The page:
The book has a fingerprint in the cover design because over time we make ourselves unique. So are you unique in a good way? I certainly found myself reflecting on certain directions I am drifting towards and the book helped me to think about how I could improve my choices. Particularly as I move into new areas, I may need my past reputation to assist me. I particularly recommend this to people who are in the early stages of their career who have yet to experience how much reputation at all times can help or hinder you unexpectedly many years later. This is a book absolutely everybody should consider if they are prepared to look at themselves with careful scrutiny and question their decisions . I hope that although some people may read the book to learn how to scale greasy poles to success, or to control their image to become famous or wealthy, others may just wish to be better thought of. Consider this. A teacher or policeman / woman for example has to mind their behaviour outside of work. Isn't that perhaps true of all of us. This book helps us to spot contradictions and inconsistancies before others do.
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on 25 August 2012
In this latest release of their book, the authors provide an excellent framework for thinking about what we do, why we do it, and what that means for how we are seen in the world. It is a clear reality that, post 2007, the comfy relative certainties of employment- whether with an employer, or ourselves, is less certain than before, in markets that are evolving at ever accelerating rates. It's not a simple "self help" book,and requires the reader to expend effort, and probably address some uncomfortable truths, but the reward is well worth it. With the "half lives" of businesses, careers and ideas never shorter, the points they make on authenticity are critical. Most of us have been brought up and educated to be someone other than who we truly are in pursuit of conventional "success", or "cardboard cut outs" as the authors have it. Our real success, and joy, are dependent on getting ever closer to that unique person we are. This is not new age stuff, but a very practical, readable and thought provoking map for that journey. Timely.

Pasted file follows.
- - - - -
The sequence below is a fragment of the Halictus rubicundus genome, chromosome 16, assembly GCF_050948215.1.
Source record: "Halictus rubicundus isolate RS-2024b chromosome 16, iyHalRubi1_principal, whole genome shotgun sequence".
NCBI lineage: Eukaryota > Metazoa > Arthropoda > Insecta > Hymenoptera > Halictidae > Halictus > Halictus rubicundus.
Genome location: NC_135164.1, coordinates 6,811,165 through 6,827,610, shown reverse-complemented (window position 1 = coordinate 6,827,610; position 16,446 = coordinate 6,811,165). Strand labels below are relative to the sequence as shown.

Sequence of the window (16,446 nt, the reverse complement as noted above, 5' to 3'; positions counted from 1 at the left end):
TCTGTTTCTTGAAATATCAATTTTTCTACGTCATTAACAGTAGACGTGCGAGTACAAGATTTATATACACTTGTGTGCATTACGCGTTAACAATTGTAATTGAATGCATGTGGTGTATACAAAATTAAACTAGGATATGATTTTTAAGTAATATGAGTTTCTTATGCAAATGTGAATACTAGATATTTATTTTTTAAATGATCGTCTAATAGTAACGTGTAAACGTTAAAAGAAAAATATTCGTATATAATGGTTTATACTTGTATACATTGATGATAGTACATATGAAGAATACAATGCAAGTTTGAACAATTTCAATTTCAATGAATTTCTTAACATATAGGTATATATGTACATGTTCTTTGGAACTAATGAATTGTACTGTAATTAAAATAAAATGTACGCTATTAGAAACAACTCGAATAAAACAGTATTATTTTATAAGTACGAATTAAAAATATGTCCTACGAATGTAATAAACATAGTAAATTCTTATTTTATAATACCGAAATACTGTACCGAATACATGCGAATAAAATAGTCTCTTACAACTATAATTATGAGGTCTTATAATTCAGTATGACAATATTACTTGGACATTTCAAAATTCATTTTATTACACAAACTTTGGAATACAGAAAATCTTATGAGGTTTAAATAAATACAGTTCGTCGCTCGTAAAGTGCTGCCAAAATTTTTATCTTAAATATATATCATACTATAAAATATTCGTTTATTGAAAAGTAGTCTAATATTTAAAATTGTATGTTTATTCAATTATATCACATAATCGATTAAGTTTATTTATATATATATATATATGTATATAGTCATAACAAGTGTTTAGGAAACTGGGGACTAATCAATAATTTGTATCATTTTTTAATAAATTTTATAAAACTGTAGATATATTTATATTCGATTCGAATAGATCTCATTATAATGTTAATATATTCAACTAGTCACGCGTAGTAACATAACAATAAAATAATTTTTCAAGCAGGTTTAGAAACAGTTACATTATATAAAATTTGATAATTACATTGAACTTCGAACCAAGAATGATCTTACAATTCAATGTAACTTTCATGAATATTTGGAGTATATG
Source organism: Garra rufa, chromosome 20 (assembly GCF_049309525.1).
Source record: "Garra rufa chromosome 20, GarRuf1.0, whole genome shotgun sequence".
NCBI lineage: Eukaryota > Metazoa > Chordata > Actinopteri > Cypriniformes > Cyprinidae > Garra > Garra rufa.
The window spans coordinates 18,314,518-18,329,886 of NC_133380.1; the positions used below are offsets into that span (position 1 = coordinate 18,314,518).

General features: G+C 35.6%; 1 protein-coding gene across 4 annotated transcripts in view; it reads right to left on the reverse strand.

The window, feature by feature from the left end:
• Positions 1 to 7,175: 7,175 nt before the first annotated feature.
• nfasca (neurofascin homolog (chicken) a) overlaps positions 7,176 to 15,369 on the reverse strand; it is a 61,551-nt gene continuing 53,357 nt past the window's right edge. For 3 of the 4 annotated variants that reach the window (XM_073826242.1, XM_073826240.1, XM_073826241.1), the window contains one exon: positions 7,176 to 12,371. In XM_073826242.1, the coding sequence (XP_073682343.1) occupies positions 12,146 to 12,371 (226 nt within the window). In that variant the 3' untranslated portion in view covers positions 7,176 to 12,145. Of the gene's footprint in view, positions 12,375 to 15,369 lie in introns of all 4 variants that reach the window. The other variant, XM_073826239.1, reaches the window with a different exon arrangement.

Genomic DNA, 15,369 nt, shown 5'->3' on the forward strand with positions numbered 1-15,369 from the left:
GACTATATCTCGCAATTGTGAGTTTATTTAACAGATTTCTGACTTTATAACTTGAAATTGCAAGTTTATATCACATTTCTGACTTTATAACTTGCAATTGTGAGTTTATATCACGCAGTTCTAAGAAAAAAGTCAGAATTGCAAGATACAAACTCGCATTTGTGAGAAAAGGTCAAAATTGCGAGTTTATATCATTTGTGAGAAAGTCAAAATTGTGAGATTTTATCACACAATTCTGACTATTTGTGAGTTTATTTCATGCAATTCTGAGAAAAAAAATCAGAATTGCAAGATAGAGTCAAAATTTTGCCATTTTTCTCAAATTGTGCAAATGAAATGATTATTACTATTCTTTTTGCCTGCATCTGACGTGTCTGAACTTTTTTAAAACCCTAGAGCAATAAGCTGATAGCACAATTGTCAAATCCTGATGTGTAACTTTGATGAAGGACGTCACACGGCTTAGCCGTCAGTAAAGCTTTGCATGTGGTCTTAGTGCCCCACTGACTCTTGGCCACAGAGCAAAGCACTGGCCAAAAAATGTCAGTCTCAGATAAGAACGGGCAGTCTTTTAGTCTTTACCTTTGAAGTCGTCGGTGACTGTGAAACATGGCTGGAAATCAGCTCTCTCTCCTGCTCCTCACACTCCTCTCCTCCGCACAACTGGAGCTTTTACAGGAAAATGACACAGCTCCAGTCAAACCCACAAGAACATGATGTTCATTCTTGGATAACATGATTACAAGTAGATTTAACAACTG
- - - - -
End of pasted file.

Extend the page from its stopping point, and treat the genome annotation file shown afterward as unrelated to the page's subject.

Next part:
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on 1 February 2012
Increasingly brands are personalities, they even have their own facebook pages. People want to associate with brands that reflect their values. So why not create a brand that reflects your values, that reflects you, that IS you! Make a living from being yourself without having to compromise is surely a dream for many people instead of compromising their values to work in a large corporation. I found this book very helpful in looking at myself as a unique brand that, if presented authentically, will be one that people will want to associate with. Brands are what people say about you when you're not there. People now say things about me that are authentic, thanks in large part to this book. I've also worked through some of the exercises with the authors at a workshop which was certainly a bonus, but by no means necessary. The bits on archetypes is particularly interesting.

If you're thinking of working for yourself, or just wonder who you are at work, buying this book is a great first step.
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This book is much more than a book on branding. Well, more than what I thought branding was. It's about clarifying your purpose, tuning into your talents, discovering your values and then putting all that knowledge into action in our modern, digital, socially connected world.

John and David are both masters of human personality and development. Through reading this book, you'll get an insight into what makes you tick, as well as those around you. By exploring tools like archetypes, it feels like you're taking a fresh look at yourself.

I know John personally, and he's the genuine deal. He lives what he teaches and is passionate, dedicated, disciplined and naturally grows his own brand in the most authentic way you can imagine. I've also met David once, and he's just the same. It's so nice to know that authors are practising what they preach.

Buy it - it's an excellent investment. Highly recommended.